History of the Amish: Day 15
We are only a few weeks away from Anna’s Crossing release date! To celebrate, I pulled things from my scrap basket to post a daily graphic of Amish history onto my blog and social media. Check back tomorrow for a new fact!
The majority of Amish immigration took place between 1730 and 1770, when the Revolutionary War began. At that point, immigration ceased until the 1800s.
What have you learned so far? Share in the comment section below and don’t forget to pre-order Anna’s Crossing for the chance to win an iPad!!!
An Amish Beginnings
Coming March 2015
About This Book
When Anna König first meets Bairn, the Scottish ship carpenter of the Charming Nancy, their encounter is anything but pleasant. Anna is on the ship only to ensure the safe arrival of her loved ones to the New World. Hardened by years of living at sea, Bairn resents toting these naïve farmers–dubbed “Peculiars” by deckhands–across the ocean. As delays, storms, illness, and diminishing provisions afflict crew and passengers alike, Bairn finds himself drawn to Anna’s serene nature. For her part, Anna can’t seem to stay below deck and far away from the aloof ship’s carpenter, despite warnings.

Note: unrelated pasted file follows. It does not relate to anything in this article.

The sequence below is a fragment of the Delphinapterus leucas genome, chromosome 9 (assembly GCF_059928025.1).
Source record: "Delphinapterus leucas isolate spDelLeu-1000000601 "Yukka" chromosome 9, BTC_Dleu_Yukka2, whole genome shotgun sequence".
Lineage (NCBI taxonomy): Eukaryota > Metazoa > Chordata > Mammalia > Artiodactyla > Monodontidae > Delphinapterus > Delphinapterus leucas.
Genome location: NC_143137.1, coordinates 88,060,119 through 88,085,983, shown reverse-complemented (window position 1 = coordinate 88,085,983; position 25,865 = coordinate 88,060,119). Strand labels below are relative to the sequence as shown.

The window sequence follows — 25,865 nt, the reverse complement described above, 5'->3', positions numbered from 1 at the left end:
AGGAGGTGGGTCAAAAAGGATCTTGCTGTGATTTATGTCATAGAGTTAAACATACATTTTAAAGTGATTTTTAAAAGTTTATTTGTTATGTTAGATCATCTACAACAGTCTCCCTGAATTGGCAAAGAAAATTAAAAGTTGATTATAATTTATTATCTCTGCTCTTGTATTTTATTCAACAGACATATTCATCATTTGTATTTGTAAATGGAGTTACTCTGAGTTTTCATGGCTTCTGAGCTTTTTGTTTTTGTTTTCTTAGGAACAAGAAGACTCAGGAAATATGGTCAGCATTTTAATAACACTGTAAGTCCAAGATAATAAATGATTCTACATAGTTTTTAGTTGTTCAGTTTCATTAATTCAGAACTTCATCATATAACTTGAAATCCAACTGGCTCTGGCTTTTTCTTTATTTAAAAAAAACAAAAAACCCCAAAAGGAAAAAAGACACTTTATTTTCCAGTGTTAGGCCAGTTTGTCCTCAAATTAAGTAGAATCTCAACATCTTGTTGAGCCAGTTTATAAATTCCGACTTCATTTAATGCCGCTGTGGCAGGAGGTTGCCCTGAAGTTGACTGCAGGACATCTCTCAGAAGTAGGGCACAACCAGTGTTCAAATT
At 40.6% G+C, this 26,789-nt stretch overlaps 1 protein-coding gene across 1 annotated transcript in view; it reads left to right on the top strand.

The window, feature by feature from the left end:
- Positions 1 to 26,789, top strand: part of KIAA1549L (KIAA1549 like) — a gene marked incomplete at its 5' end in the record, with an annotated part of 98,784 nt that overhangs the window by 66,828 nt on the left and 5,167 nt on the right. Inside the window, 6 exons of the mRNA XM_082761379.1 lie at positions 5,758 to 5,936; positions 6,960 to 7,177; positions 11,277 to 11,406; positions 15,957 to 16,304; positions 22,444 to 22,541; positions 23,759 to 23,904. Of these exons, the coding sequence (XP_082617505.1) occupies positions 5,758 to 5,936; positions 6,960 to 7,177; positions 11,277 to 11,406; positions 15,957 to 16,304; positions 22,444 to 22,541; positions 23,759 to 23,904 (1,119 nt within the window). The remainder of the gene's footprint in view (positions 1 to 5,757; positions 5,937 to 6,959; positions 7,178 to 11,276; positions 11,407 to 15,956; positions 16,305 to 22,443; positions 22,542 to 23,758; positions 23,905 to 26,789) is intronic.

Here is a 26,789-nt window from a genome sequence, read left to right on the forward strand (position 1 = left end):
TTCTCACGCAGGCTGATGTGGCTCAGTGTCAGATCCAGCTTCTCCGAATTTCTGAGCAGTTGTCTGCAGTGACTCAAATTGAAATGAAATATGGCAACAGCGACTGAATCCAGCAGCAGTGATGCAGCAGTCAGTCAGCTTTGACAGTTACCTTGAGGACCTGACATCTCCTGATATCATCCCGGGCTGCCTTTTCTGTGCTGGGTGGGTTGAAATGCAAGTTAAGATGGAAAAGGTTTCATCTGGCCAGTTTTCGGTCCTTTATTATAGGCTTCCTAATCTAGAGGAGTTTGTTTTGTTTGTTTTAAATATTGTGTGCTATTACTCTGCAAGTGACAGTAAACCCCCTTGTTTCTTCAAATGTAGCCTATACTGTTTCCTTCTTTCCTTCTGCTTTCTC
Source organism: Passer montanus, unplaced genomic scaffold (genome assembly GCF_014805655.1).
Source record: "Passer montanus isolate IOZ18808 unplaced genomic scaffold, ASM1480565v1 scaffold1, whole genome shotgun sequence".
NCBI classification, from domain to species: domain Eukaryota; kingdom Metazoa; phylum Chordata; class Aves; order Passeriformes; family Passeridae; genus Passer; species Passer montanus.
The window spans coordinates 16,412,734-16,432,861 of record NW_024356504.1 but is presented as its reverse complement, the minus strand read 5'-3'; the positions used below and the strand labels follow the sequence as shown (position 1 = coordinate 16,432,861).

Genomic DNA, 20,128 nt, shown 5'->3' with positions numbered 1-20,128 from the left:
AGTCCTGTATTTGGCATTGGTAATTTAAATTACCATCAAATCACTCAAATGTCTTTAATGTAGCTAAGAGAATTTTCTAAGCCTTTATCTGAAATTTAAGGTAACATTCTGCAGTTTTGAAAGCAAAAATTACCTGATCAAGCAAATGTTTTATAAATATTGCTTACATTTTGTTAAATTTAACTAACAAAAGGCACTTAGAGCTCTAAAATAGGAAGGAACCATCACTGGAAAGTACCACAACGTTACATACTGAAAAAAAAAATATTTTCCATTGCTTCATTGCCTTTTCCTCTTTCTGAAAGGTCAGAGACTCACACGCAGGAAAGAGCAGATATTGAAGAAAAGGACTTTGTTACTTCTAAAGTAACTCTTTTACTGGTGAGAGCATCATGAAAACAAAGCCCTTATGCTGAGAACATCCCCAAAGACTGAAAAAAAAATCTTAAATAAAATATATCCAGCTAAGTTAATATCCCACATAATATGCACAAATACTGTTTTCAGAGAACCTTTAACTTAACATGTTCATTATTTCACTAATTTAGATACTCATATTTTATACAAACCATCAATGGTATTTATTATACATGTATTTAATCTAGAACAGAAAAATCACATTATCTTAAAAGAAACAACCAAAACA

When an act of sacrifice leaves Anna in a perilous situation, Bairn discovers he may not have left his faith as firmly in the past as he thought. But has the revelation come too late?
Amish fiction favorite Suzanne Woods Fisher brings her fans back to the beginning of Amish life in America with this fascinating glimpse into the first ocean crossing as seen through the eyes of a devout young woman and an irreverent man. Blending the worlds of Amish and historical fiction, Fisher is sure to delight her longtime fans even as she attracts new ones with her superb and always surprise-filled writ in.